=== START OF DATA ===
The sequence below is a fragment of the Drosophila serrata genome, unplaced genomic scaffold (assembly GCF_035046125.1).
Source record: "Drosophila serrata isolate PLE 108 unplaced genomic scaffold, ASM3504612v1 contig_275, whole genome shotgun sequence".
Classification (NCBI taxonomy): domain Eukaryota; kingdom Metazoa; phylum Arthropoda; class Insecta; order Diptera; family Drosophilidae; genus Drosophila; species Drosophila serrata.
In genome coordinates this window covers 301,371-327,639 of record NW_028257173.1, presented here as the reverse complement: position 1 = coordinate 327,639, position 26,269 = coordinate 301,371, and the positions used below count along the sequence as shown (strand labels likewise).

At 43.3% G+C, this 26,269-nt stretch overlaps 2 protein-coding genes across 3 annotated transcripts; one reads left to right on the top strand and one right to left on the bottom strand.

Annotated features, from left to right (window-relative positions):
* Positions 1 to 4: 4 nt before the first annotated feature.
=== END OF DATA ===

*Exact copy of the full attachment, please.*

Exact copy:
The sequence below is a fragment of the Drosophila serrata genome, unplaced genomic scaffold (assembly GCF_035046125.1).
Source record: "Drosophila serrata isolate PLE 108 unplaced genomic scaffold, ASM3504612v1 contig_275, whole genome shotgun sequence".
Classification (NCBI taxonomy): domain Eukaryota; kingdom Metazoa; phylum Arthropoda; class Insecta; order Diptera; family Drosophilidae; genus Drosophila; species Drosophila serrata.
In genome coordinates this window covers 301,371-327,639 of record NW_028257173.1, presented here as the reverse complement: position 1 = coordinate 327,639, position 26,269 = coordinate 301,371, and the positions used below count along the sequence as shown (strand labels likewise).

At 43.3% G+C, this 26,269-nt stretch overlaps 2 protein-coding genes across 3 annotated transcripts; one reads left to right on the top strand and one right to left on the bottom strand.

Annotated features, from left to right (window-relative positions):
* Positions 1 to 4: 4 nt before the first annotated feature.